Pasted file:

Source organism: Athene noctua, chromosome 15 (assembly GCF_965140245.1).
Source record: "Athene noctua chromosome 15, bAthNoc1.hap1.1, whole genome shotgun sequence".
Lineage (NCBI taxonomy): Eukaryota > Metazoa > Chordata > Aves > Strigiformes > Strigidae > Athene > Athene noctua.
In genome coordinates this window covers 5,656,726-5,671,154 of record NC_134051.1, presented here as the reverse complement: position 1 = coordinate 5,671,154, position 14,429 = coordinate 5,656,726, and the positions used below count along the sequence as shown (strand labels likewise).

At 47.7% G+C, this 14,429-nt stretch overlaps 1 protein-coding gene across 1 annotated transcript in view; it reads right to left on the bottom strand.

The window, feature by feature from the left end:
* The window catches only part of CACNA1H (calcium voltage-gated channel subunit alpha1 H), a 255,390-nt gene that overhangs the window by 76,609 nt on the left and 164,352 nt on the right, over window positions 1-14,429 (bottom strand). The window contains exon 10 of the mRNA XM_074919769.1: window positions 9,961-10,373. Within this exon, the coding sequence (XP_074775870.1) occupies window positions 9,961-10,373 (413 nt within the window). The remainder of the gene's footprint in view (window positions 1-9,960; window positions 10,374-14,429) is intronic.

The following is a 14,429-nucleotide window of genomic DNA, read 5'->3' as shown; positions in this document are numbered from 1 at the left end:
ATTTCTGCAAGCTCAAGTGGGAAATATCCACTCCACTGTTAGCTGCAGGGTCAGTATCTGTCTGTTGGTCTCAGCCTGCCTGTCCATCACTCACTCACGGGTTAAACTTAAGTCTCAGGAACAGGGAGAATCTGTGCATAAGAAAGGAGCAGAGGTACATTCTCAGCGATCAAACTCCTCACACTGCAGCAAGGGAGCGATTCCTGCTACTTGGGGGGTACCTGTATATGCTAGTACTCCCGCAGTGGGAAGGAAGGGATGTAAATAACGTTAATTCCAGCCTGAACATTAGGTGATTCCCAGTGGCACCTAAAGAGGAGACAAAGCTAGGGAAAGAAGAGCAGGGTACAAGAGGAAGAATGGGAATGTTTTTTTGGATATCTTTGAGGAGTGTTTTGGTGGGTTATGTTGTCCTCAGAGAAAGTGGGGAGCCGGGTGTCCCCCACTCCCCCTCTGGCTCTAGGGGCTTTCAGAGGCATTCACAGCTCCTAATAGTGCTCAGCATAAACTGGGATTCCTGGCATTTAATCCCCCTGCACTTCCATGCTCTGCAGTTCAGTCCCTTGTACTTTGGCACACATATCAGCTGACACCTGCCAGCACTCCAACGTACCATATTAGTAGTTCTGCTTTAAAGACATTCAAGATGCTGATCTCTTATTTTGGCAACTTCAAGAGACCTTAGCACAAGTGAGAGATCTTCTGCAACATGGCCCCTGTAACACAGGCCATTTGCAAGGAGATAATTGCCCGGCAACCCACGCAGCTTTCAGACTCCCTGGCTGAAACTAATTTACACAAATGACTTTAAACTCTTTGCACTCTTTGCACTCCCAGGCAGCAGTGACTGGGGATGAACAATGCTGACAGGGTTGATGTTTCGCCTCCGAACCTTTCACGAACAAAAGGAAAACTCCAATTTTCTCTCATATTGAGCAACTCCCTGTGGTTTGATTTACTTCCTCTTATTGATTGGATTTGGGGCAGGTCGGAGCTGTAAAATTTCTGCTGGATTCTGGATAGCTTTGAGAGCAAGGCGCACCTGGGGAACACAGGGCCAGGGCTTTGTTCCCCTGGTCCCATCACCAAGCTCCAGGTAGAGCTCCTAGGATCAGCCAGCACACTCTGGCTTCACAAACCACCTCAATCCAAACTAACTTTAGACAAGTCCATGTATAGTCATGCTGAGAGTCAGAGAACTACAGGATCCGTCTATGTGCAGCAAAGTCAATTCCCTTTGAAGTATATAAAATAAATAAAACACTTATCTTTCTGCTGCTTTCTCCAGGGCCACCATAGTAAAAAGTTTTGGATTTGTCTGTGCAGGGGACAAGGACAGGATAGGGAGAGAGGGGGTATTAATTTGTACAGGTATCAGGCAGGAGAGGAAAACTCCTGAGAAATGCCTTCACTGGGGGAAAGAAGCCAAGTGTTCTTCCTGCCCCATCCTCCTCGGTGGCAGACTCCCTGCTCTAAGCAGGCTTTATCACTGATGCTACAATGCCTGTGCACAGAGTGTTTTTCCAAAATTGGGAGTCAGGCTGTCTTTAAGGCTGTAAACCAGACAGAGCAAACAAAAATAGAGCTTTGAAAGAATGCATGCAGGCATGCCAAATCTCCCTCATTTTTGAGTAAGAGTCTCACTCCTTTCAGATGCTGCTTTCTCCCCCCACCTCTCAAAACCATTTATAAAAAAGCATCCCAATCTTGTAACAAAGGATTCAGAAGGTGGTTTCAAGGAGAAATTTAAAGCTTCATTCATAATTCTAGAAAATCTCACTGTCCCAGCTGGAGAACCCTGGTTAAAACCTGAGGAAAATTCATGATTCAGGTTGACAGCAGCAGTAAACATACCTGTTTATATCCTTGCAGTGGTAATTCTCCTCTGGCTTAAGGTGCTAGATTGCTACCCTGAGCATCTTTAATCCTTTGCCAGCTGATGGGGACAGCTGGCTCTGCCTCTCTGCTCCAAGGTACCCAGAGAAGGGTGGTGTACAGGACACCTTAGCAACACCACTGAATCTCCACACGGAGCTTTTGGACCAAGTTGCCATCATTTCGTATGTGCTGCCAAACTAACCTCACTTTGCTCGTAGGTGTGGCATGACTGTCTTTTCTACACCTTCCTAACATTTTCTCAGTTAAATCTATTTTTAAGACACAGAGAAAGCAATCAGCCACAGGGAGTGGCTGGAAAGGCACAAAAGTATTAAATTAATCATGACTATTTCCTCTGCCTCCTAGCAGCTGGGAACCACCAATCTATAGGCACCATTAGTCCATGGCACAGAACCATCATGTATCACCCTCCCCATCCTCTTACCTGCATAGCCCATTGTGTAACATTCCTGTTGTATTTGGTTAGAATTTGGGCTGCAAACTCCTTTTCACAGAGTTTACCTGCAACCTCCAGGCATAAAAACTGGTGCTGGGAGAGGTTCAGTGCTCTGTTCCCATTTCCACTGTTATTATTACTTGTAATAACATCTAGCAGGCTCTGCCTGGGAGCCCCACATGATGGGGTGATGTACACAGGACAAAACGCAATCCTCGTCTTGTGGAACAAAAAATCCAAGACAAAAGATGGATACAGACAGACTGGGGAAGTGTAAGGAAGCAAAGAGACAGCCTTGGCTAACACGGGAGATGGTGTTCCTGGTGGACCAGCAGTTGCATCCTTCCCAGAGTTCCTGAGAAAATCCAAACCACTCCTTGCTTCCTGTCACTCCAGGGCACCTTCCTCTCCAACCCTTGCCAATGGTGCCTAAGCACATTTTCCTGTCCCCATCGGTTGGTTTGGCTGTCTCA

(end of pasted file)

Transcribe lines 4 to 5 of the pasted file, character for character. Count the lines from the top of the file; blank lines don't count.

In genome coordinates this window covers 5,656,726-5,671,154 of record NC_134051.1, presented here as the reverse complement: position 1 = coordinate 5,671,154, position 14,429 = coordinate 5,656,726, and the positions used below count along the sequence as shown (strand labels likewise).

At 47.7% G+C, this 14,429-nt stretch overlaps 1 protein-coding gene across 1 annotated transcript in view; it reads right to left on the bottom strand.